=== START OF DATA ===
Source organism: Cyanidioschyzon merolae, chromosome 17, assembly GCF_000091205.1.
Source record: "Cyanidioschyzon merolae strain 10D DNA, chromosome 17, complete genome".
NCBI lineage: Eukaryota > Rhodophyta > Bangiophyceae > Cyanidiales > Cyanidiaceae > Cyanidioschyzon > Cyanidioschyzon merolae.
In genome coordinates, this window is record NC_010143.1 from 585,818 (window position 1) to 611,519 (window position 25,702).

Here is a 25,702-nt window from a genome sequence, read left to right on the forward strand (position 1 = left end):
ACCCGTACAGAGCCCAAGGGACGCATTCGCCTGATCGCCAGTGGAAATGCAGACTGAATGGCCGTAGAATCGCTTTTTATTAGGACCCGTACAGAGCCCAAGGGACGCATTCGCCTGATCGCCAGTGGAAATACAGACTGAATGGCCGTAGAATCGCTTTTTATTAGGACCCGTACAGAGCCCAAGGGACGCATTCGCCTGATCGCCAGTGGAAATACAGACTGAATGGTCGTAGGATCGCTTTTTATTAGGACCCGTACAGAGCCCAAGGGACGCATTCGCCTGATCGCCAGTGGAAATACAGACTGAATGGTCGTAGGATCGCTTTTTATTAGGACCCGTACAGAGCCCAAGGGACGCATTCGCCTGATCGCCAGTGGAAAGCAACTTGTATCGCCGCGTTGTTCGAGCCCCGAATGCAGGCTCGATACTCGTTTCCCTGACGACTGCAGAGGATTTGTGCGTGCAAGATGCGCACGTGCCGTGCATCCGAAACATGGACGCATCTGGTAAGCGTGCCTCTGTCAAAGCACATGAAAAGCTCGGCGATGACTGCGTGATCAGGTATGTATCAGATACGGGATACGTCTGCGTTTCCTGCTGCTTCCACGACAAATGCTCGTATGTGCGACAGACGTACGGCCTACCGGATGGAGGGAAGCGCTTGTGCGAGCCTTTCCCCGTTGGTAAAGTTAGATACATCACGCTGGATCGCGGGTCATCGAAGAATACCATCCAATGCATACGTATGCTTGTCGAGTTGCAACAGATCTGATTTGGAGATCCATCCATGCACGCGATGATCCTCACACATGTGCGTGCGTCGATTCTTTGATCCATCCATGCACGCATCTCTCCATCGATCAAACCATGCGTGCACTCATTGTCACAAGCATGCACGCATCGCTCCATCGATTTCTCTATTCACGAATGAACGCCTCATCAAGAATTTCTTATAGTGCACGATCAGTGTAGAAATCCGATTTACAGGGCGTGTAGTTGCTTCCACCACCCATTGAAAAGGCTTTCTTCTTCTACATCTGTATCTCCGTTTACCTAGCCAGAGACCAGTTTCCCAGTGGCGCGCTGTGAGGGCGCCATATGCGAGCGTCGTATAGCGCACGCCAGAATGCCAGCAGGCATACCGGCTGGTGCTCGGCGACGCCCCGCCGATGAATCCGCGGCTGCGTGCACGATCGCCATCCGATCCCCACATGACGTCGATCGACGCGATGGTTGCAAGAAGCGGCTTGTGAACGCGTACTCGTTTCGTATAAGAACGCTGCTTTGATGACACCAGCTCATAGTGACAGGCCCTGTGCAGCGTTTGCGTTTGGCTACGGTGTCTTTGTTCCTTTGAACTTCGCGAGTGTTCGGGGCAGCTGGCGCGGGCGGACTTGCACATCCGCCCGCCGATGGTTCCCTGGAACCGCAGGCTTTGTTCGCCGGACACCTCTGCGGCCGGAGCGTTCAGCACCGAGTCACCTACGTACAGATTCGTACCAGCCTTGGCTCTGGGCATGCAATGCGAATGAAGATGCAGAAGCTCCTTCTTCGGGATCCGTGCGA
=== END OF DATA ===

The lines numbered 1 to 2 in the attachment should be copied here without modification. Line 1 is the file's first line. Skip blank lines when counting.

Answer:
Source organism: Cyanidioschyzon merolae, chromosome 17, assembly GCF_000091205.1.
Source record: "Cyanidioschyzon merolae strain 10D DNA, chromosome 17, complete genome".